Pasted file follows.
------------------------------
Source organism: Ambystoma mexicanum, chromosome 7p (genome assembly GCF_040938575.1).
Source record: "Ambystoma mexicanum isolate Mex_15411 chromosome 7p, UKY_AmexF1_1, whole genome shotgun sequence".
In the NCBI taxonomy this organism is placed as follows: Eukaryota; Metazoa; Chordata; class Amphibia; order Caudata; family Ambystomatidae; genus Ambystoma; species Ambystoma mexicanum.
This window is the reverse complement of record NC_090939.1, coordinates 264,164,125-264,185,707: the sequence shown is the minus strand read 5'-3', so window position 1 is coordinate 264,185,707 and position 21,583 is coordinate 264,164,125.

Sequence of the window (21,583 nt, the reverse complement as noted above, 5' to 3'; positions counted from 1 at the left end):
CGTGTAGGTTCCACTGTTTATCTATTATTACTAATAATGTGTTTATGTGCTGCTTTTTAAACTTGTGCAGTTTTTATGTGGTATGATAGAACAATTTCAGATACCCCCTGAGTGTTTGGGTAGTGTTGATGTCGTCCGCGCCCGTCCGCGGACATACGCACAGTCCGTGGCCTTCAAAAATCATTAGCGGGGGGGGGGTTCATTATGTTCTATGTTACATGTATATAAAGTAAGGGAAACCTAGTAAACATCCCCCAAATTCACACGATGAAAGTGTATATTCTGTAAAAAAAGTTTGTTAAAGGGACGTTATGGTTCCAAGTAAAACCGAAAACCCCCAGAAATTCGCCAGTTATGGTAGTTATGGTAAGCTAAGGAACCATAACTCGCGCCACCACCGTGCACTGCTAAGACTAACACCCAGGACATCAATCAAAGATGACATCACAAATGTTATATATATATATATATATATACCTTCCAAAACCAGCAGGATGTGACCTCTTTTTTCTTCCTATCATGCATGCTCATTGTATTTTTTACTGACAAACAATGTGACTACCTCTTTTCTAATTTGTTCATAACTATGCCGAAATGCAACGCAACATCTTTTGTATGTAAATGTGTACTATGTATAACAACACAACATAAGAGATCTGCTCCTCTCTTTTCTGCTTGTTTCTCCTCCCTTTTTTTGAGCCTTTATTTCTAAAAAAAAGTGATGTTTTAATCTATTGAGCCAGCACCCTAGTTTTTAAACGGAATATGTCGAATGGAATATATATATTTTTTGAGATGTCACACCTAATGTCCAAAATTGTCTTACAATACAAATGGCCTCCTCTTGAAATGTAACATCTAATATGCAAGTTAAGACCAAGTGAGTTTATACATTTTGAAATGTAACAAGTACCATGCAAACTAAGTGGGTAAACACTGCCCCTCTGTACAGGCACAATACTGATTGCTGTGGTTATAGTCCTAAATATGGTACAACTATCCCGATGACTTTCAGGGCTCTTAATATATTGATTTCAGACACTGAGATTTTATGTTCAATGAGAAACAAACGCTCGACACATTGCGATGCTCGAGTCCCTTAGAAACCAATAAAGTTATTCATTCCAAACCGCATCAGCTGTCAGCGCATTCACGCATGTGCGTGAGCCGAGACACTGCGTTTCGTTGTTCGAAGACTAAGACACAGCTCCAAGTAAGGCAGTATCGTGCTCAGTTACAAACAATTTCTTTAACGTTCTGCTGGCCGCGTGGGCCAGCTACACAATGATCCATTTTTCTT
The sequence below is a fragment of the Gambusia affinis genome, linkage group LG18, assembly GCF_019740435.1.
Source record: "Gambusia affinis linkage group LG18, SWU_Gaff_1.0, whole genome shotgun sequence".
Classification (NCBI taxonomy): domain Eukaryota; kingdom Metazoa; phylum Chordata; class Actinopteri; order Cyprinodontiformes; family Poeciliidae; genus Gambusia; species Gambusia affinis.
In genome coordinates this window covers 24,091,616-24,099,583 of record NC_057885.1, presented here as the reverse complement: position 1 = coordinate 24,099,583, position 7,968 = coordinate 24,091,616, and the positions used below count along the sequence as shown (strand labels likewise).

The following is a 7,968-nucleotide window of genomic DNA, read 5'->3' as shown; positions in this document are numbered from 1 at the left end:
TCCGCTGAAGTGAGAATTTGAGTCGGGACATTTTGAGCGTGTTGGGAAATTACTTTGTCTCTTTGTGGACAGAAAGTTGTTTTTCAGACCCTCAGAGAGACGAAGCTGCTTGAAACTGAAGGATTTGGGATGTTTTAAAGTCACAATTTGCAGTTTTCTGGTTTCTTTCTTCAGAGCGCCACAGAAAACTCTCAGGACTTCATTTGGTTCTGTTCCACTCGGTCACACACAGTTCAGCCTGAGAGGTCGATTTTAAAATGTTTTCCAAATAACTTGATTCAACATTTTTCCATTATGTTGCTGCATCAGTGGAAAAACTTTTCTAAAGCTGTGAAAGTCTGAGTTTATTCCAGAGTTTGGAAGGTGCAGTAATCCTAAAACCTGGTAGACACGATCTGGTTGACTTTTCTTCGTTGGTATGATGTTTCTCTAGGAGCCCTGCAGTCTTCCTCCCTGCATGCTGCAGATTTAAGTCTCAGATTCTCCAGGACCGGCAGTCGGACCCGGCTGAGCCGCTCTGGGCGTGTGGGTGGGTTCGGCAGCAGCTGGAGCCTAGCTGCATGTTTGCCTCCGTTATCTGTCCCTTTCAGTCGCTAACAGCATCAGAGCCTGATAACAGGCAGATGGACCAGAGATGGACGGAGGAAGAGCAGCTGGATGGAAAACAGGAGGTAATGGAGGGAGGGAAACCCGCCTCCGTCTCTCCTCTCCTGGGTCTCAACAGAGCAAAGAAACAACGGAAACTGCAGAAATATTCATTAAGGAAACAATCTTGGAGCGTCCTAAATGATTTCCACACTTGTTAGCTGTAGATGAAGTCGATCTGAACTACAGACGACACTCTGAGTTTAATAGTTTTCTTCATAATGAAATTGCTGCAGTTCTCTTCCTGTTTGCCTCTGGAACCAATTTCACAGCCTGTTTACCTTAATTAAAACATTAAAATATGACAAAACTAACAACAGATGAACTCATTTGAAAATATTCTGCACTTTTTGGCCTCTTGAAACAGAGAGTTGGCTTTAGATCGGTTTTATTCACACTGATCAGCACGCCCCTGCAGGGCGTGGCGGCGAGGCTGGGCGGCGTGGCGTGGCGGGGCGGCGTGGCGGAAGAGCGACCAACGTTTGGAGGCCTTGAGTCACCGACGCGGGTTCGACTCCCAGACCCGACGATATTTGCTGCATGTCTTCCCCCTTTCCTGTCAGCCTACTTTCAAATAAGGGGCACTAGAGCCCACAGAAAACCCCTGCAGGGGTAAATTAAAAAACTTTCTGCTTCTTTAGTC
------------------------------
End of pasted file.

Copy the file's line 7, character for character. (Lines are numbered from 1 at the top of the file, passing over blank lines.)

The sequence below is a fragment of the Gambusia affinis genome, linkage group LG18, assembly GCF_019740435.1.